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First POST: Redirection

BY Nick Judd | Thursday, November 10 2011

  • The Perry campaign's response to their candidate, Texas Gov. Rick Perry, making an embarrassing and possibly campaign-ending gaffe during a nationally televised presidential debate? An email to supporters that begins:

    We’ve all had human moments. President Obama is still trying to find all 57 states. Ronald Reagan got lost somewhere on the Pacific Highway in an answer to a debate question. Gerald Ford ate a tamale without removing the husk. And tonight Rick Perry forgot the third agency he wants to eliminate. Just goes to show there are too damn many federal agencies.

    The governor said it best afterwards: “I’m glad I had my boots on, because I sure stepped in it tonight.”

  • Number of times the Internet was mentioned in last night's debate, CNBC's "Your Money, Your Vote" Republican presidential debate: 0. "Innovators" were mentioned once, by former Sen. Rick Santorum, after former House Speaker Newt Gingrich invoked Henry Ford and Bill Gates. Follow the link for a transcript.

  • You know who is talking about the Internet? Sen. Marco Rubio, Gautham Nagesh reports. The Federal Communications Commission's net neutrality regulations were up for debate Wednesday on Capitol Hill; click through for more from Nagesh.

  • Jennifer Preston at the New York Times catches Herman Cain trying to flip the script on the sexual misconduct allegations against him, with the help of Google search ads.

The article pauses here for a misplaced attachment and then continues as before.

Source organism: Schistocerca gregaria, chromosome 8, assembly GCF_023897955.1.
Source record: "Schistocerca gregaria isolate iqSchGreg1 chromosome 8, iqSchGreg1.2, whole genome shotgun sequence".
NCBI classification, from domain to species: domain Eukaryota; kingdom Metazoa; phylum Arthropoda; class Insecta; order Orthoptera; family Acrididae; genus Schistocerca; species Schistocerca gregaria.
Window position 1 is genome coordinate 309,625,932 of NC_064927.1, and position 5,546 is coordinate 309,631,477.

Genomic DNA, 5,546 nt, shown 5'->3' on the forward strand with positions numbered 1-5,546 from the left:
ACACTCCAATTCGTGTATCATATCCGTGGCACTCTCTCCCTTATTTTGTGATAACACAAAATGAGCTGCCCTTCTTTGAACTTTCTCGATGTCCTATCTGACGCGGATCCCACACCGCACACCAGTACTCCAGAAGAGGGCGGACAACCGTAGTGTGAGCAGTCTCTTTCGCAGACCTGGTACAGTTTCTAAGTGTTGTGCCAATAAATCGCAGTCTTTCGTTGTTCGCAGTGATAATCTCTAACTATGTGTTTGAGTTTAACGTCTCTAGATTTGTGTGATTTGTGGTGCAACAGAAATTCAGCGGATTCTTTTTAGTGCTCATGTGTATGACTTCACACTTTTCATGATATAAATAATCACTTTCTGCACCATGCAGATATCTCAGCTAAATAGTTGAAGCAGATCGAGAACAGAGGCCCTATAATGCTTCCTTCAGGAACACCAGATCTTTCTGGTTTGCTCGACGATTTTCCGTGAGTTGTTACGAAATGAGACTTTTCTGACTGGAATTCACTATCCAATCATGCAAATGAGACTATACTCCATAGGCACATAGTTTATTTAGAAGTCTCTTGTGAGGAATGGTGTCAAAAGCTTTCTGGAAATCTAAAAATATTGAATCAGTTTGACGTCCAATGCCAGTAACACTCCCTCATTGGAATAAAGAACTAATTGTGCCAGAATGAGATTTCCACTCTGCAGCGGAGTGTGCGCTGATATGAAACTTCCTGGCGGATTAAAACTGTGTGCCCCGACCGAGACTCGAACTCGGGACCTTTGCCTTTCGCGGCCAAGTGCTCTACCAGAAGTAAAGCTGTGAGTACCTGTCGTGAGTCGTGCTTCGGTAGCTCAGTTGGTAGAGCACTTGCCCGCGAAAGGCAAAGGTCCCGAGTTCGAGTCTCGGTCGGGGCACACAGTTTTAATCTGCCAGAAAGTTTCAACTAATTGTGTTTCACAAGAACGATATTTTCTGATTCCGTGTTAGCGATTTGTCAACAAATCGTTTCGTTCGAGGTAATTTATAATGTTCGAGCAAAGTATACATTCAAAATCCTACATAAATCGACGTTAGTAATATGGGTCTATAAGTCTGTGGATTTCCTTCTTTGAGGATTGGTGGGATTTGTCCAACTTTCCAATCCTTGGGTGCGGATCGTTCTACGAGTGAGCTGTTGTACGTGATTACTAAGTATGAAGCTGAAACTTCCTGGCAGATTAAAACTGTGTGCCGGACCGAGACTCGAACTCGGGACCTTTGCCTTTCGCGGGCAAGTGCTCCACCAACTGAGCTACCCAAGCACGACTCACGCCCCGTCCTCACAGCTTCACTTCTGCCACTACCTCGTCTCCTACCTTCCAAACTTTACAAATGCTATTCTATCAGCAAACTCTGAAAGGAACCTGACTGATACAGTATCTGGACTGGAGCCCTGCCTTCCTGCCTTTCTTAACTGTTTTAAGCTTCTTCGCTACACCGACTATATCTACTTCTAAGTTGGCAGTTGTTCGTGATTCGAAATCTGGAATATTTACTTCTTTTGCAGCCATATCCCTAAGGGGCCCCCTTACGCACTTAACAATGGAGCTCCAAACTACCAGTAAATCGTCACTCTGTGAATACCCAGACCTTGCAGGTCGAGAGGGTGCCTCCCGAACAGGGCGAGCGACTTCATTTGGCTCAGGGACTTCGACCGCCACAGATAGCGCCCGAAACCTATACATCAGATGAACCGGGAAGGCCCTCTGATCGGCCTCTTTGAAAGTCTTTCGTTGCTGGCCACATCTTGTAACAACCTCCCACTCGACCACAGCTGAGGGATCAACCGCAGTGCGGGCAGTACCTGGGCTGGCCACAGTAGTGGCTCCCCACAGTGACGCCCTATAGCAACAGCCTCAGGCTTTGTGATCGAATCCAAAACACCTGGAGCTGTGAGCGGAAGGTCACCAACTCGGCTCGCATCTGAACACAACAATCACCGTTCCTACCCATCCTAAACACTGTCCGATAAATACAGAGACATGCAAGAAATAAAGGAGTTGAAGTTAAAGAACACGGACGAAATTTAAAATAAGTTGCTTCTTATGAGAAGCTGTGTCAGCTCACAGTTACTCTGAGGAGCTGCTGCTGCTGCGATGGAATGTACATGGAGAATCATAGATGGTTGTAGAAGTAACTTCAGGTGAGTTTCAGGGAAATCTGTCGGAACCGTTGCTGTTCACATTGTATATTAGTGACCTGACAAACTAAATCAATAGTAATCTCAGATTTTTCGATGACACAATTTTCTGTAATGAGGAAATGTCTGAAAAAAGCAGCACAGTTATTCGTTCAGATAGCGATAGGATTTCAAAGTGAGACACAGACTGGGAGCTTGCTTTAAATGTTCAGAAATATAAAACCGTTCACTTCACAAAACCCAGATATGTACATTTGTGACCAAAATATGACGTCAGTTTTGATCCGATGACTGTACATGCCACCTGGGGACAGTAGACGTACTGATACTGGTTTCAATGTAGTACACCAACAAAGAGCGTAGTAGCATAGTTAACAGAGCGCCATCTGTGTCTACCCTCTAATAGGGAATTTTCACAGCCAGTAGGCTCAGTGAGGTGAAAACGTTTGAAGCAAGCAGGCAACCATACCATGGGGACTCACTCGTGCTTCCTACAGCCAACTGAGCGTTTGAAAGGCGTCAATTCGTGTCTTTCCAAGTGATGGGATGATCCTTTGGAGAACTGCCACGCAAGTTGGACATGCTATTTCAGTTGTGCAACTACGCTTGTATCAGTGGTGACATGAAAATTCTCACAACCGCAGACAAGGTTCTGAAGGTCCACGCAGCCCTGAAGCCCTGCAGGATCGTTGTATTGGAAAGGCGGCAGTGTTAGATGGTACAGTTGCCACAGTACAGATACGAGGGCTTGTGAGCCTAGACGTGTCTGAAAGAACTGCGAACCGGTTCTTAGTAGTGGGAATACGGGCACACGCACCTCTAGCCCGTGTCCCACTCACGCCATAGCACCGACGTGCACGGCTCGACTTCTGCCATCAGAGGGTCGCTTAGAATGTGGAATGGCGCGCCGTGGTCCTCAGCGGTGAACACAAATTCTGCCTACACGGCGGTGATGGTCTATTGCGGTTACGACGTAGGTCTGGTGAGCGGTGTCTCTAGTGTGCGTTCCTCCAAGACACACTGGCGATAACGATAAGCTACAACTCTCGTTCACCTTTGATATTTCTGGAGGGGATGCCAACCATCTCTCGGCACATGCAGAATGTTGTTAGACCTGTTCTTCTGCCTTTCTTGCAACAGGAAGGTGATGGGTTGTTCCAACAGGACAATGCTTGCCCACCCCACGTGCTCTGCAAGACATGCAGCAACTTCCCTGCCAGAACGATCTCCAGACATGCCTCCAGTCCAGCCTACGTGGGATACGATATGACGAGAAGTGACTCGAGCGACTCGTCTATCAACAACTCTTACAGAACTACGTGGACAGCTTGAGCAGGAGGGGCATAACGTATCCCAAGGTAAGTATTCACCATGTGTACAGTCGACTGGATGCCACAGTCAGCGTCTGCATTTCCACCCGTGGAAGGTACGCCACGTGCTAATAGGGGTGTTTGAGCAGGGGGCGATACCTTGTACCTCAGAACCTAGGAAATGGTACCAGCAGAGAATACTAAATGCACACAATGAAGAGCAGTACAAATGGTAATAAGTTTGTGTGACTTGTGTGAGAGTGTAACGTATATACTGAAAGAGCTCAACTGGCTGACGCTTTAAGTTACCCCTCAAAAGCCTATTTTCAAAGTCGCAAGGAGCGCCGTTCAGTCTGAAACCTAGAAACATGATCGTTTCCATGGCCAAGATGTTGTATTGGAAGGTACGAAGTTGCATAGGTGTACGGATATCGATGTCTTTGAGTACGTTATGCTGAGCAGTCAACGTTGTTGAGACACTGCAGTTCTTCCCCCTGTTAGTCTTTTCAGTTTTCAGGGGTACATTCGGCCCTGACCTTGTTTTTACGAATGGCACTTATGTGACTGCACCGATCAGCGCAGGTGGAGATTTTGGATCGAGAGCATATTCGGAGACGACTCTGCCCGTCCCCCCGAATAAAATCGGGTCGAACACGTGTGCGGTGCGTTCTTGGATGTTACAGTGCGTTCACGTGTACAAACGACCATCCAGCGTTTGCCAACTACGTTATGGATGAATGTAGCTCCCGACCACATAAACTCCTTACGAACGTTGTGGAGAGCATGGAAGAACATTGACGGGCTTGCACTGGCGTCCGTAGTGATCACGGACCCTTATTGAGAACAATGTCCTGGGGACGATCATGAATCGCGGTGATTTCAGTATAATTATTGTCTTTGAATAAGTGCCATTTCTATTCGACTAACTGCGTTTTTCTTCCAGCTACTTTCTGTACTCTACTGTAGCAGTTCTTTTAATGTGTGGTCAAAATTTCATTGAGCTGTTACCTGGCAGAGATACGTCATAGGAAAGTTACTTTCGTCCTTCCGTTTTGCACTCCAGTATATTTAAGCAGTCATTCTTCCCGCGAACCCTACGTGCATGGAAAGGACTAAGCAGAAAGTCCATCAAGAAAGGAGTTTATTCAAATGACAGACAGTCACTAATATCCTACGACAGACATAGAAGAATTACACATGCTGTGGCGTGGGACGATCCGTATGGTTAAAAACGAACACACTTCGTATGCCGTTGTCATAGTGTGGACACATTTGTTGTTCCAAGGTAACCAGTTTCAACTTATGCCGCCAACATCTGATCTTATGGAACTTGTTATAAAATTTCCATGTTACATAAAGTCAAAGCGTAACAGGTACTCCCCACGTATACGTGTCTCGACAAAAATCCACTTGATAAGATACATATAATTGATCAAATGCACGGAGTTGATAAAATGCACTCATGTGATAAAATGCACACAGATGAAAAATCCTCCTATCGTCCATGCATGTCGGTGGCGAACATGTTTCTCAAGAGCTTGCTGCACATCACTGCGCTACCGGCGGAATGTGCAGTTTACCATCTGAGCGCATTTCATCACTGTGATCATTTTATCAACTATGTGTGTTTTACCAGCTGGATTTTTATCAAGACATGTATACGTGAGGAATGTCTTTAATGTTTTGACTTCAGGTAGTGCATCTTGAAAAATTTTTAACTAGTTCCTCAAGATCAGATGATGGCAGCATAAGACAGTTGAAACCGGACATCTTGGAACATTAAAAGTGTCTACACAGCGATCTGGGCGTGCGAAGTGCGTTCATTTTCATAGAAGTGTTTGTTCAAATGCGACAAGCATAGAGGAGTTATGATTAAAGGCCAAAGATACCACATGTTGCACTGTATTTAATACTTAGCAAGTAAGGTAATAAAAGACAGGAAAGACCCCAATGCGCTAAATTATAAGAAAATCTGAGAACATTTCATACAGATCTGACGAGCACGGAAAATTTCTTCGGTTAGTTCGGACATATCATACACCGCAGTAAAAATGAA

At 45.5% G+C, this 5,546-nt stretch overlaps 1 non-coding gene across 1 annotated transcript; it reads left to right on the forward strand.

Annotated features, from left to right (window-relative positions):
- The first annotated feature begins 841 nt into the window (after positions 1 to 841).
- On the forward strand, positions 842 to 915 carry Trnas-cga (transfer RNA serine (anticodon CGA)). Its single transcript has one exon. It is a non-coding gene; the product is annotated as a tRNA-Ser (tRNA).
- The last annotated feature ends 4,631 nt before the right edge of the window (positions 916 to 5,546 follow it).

• In response to H.R. 3261, legislation introduced late last month that would allow the Justice Department to demand search engines and other sites block access to sites it determines to be dedicated to copyright infringement, several groups plan to block their own websites with splash pages in the style of a Department of Justice takedown page, per a release from the website Fight for the Future. The Electronic Frontier Foundation, Public Knowledge, Demand Progress, and the Free Software Foundation are among the participants, according to the release.

  • Among the White House's SAVE award finalists — who may win the SAVE Award, issued annually to the federal employee who comes up with the best idea to save money and cut wasteful spending — are two suggestions that involve reading more online and doing less in print.

  • Goverment Technology Magazine covers a new turn of events in Lancaster, Calif.:

    The Lancaster City Council approved on Tuesday evening, Nov. 8, a proposal to add an aerial law enforcement surveillance system to its crime fighting toolbox. Called the Law Enforcement Aerial Platform System (LEAPS), the video technology sits on a small plane and can follow a suspect or target from 1,000 to 3,000 feet above the ground.

    Police in the UK and in France have already experimented with unmanned aerial vehicles in law enforcement. From Afghanistan to your backyard!